Saying goodbye

Dhriti Iyer and Kaylin Li

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As the school year comes to a close, seniors prepare to part with their friends and family and open up a new chapter in their lives. For some, this means saying goodbye to the small family they have built over the course of these past four years within their sport teams.

Zay Batlivala:

Zay Batlivala’s love for football started long before he joined the Lynbrook football team in his freshman year. Growing up watching football and playing flag football as a child, the sport has always played a large role in his life.

“I’ve loved football all my life so playing on the school team was the ultimate football experience for me,” Batlivala said. “My love for the sport really motivated me to keep going, and being fit and active also played a role in that.”

From struggling to win games and recruit new players to becoming co-captain, the past four years have been filled with victories and losses both on and off the field. Through this journey, Batlivala’s competitive spirit and the bonds he has built with teammates have remained constant.

“My favorite part about competing is just being a part of a team and the bonds that I build with my teammates,” Batlivala said. “It has helped me become a better team player and think about other people and not just myself in a team situation.”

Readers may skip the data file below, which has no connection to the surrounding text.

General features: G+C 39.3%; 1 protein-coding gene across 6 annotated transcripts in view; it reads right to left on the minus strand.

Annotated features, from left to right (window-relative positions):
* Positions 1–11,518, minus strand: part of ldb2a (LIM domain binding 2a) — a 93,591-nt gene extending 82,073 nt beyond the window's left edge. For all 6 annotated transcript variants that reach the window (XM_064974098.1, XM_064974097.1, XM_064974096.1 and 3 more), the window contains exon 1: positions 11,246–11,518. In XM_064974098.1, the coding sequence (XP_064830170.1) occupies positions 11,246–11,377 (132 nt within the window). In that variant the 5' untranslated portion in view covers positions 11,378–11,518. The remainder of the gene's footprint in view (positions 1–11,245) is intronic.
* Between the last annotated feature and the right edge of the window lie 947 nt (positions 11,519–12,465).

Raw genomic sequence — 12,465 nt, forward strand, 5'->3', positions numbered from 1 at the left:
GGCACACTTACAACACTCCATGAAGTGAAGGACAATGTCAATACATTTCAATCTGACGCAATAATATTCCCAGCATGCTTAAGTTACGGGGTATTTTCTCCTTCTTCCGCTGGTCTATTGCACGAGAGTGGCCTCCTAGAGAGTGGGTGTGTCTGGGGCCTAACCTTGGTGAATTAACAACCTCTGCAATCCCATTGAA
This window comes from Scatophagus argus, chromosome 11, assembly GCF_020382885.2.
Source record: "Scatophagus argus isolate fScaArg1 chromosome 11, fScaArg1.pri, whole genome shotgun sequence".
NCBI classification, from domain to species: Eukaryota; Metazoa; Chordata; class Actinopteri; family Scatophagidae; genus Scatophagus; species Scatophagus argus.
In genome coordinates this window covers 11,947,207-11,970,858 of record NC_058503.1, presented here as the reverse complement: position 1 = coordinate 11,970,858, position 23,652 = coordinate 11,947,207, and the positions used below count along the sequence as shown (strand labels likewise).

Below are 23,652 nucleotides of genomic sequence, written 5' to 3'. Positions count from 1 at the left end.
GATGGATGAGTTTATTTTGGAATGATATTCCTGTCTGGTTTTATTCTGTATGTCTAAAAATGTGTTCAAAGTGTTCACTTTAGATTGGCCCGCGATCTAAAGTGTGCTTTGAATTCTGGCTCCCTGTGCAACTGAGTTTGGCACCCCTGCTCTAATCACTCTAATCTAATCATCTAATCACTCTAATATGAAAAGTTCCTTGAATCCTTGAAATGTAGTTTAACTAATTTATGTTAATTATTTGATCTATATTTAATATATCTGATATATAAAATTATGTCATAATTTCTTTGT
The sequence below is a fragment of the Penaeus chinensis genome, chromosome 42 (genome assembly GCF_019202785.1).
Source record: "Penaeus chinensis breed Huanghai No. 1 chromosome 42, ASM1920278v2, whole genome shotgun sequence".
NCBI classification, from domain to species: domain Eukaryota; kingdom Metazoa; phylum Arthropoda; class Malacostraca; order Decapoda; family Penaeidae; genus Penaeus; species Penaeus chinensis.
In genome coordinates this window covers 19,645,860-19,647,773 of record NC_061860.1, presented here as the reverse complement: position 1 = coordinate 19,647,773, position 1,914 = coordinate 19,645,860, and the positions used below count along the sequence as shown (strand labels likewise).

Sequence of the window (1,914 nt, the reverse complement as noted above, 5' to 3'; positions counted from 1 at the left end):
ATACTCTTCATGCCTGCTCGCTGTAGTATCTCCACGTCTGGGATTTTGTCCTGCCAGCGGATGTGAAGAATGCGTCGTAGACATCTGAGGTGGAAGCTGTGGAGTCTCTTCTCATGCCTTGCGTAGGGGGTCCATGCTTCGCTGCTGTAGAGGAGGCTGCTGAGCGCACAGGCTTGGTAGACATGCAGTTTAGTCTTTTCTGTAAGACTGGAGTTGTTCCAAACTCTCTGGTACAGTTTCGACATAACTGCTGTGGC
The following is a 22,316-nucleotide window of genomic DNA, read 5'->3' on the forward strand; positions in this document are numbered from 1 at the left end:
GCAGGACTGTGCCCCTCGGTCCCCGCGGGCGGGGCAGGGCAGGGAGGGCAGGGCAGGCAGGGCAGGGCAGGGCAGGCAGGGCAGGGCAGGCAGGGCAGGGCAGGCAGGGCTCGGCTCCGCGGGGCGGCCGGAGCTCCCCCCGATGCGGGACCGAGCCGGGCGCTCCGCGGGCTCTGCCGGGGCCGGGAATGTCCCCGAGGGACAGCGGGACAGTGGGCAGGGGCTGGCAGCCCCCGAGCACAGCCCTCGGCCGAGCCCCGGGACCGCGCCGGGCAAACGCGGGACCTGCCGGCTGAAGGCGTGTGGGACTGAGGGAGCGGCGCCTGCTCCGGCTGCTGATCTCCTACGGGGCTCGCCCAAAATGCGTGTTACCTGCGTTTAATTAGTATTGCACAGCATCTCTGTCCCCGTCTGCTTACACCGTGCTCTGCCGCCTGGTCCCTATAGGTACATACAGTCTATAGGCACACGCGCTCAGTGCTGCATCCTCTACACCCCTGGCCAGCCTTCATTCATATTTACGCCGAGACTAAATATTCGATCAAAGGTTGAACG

These past four years have not only been filled with great memories but also with new experiences. Despite the team’s poor track record when it comes to winning games, its determination to try their best never wavered. The team treasured the sport because of the experiences it gave them and the close community that resulted from it.

“I think that on the team, we know that what we’re doing is about more than winning,” Batlivala said. “At the end of the day, all that we want to do is show everyone that we’re not just going to give up because we’re outnumbered. Obviously, we don’t like losing and everyone wants to win, but sometimes all we can do is our best.”

Building close bonds between teammates was an easy task compared to getting other students to show the sport the same amount of respect as the players did. Due to the team’s track record of regularly losing games, people stopped respecting the team. Football evolved into a joke among the students.

“I remember in my sophomore year, we were in danger of not having a team at all due to the lack of people joining,” Batlivala said. “Now, I feel like the stigma around football at our school has changed and more people are joining. When I first joined the team, it was something people would make fun of me for, but now I think people have come to respect the team.”

Through the ups and the downs of high school football, the one thing Batlivala treasures over anything else is the close connections he has made with the rest of his teammates.

“It’s weird, but I feel like I have a connection with my teammates that’s unlike any other friendship,” said Batlivala. “They are the only ones who know what it’s like to be on the team and they know what we’ve been through these past years.”

Batlivala plans to join an intramural flag football team in college and will miss his friends from the Lynbrook team.

 

Sandy Matsuda: